Academic journal article Asian Social Science

What's the Missing Link? - Reviewing Climate Change Polices in Context of Indian Agricultural Sector

Academic journal article Asian Social Science

What's the Missing Link? - Reviewing Climate Change Polices in Context of Indian Agricultural Sector

Article excerpt

Abstract

Government of India has recently announced for special funds like National adaptation fund to handle market risks arising due to climatic variability. The operational protocol of this fund and other forthcoming initiatives have yet to be expanded, but through this paper we like to draw attention to some of the policies and programmes that the Governments of India have already initiated and that directly or indirectly link to managing the risks and challenges faced with climate change in context of agriculture sector. These policies have their own merits and demerits, but it is the need of the hour to draw synergies between the existing polices and new proposed actions to draw on the strengths of the ongoing programs and build up on that. This paper is also relevant in the context of UN Climate summit 2014 held on 23rd September and Food and Agriculture Organisation (FAO) aim at a global alliance for climate smart agriculture along with India's prime ministers speech on 15th august, 2015 and the budget speech emphasising on threat that agriculture is facing because of climate change and government willingness to give emphasis on this agenda in context of agricultural sector. With the critical analysis, we also want to highlight the richness in the policy framework of several policies which are interlinked with each other, but due to lack of coordination they implementation might not be very appropriate.

Keywords: agriculture, climate change, policies and programs, food security, India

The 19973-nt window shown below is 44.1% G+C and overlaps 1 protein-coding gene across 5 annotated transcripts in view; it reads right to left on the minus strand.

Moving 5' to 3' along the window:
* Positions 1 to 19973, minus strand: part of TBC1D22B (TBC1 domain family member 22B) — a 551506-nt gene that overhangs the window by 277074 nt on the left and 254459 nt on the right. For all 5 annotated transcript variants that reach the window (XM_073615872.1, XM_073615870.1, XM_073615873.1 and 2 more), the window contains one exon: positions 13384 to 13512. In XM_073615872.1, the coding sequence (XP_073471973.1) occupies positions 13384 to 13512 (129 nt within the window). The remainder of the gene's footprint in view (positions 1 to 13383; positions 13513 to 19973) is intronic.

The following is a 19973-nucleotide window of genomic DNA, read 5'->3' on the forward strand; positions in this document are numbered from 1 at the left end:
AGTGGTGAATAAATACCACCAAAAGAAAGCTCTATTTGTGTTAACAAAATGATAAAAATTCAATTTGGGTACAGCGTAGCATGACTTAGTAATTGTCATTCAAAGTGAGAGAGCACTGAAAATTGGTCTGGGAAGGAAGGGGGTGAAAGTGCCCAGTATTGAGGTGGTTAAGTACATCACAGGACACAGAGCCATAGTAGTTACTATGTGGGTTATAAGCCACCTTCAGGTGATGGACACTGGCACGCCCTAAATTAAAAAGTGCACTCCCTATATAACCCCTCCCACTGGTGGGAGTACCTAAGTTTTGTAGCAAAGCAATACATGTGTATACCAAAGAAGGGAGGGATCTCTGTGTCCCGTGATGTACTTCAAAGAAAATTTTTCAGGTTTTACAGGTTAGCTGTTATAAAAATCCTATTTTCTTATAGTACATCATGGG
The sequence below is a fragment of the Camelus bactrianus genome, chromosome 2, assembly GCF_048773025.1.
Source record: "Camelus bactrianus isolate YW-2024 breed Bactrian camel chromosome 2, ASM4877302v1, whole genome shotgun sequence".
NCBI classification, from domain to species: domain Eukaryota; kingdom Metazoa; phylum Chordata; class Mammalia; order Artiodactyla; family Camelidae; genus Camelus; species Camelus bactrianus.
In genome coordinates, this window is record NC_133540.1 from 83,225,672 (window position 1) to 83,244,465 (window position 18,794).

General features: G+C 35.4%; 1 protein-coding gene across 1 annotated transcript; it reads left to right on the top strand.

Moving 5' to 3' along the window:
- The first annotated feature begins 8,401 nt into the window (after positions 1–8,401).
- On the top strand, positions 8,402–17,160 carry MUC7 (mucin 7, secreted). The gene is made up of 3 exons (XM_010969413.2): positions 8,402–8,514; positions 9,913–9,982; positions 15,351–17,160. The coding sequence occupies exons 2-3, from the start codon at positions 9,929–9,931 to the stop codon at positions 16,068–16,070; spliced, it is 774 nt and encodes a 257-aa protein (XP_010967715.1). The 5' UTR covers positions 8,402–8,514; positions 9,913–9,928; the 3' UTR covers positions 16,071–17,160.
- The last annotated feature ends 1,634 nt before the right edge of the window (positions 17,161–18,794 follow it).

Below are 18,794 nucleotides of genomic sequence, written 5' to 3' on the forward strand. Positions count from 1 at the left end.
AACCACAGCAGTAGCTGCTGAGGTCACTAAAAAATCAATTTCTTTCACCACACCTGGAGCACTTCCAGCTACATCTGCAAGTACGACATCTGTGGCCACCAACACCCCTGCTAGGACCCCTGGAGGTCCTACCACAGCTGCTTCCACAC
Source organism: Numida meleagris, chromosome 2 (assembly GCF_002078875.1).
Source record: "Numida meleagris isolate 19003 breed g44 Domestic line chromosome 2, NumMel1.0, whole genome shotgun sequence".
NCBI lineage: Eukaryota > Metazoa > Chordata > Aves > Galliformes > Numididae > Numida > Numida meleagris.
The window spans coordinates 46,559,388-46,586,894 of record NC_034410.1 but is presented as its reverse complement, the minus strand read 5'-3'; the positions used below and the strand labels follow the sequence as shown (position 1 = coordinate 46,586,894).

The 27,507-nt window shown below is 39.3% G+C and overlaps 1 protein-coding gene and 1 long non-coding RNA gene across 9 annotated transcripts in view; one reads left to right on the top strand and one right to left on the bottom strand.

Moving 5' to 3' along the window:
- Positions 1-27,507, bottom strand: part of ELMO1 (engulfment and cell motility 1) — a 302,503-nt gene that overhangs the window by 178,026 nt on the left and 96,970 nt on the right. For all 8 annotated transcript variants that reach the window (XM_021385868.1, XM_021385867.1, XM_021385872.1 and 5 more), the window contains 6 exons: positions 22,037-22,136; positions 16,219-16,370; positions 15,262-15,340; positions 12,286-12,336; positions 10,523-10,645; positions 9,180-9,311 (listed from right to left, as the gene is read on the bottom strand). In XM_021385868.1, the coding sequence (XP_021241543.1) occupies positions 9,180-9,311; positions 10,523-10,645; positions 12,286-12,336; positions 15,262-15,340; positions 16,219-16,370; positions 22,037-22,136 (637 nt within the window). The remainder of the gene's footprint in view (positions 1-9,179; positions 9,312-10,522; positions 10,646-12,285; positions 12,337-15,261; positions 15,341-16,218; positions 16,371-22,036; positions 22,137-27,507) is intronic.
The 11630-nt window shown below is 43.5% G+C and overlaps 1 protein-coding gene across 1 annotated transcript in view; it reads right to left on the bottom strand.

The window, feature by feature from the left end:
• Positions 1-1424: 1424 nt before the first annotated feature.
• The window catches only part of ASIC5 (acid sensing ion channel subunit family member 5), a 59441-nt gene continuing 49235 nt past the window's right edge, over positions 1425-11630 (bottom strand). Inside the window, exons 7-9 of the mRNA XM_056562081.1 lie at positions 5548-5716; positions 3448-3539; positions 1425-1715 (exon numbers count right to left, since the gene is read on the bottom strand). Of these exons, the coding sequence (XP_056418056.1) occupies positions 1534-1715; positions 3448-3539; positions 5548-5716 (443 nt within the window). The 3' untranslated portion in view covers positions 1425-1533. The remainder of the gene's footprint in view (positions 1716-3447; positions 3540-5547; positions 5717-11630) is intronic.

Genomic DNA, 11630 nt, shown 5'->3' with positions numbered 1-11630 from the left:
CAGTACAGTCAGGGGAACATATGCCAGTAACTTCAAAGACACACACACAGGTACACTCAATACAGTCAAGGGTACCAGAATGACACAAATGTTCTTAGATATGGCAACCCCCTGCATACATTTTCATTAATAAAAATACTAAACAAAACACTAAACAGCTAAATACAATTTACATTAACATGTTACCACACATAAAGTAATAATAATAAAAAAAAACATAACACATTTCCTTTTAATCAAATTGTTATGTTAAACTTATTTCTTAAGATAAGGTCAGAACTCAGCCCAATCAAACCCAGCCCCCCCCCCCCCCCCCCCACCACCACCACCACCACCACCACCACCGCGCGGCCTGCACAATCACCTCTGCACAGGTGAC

1. Introduction

The issue of climate change has been emphasised in India's policy making over the last decade through several policies focusing on various aspects of climate change. This is evident from the ambitious launch of National Action Plan for Climate Change (NAPCC) which was adopted on 30th June, 2008, the National Adaptation Fund (NAF) and an overall shift towards sustainable practices to achieve India's developmental goals (Government of India, 2008a)

India's climate change policy has been driven by principle of equity - "that must allow each inhabitant of the earth an equal entitlement to the global atmospheric resource" (Rai & Victor, 2009). Over the last decade and a half India has adopted a more pro-active approach to climate change policy with the vision 'to create a prosperous, but not wasteful society, ... self-sustaining in terms of its ability to unleash the creative energies ... (and) mindful of (our) responsibilities to both present and future generations' (Government of India, 2008b). It is strongly influenced by the priorities of poverty eradication and enhanced socio-economic development. India's climate change policy strongly echoes the principles of the global alliance for Climate Smart Agriculture (CSA) led by the Food and Agriculture Organisation (FAO) (Food and Agriculture Organisation, 2014). The basic principle of CSA that India has adopted is to sustainably increase agricultural productivity and develop resilient food systems while reducing GHG emissions.

But, inspite of these initiatives, India remains the third highest green-house gas emitter (Olivier, Maenhout, & Peters, 2012) after US and China. It is due to the lack of any consistent framework that guides India's effort towards reduction in emission ( Dubash, Raghunandan, Sant, & Sreenivas, 2013).

In this article we explore the climate change policies of India and identify the 'missing link' between several policies addressing similar objectives. This paper showcase national level policies of the Government of India (GOI) that outlines India strategy to deal with the issue of climate change. It focuses on the agricultural sector because of its vulnerability to climate shocks as well as significant contribution greenhouse gas (GHG) emissions. Simultaneously, it presents a critical analysis of these policies to highlight the scope for improvement in policy design as well as its implementation.

In this article we adopt a broader definition of climate change policy which includes policies that aim at mitigation of emissions as well and management of current market risk and production risk due to climate adversities. …

Search by... Author
Show... All Results Primary Sources Peer-reviewed

Oops!

An unknown error has occurred. Please click the button below to reload the page. If the problem persists, please try again in a little while.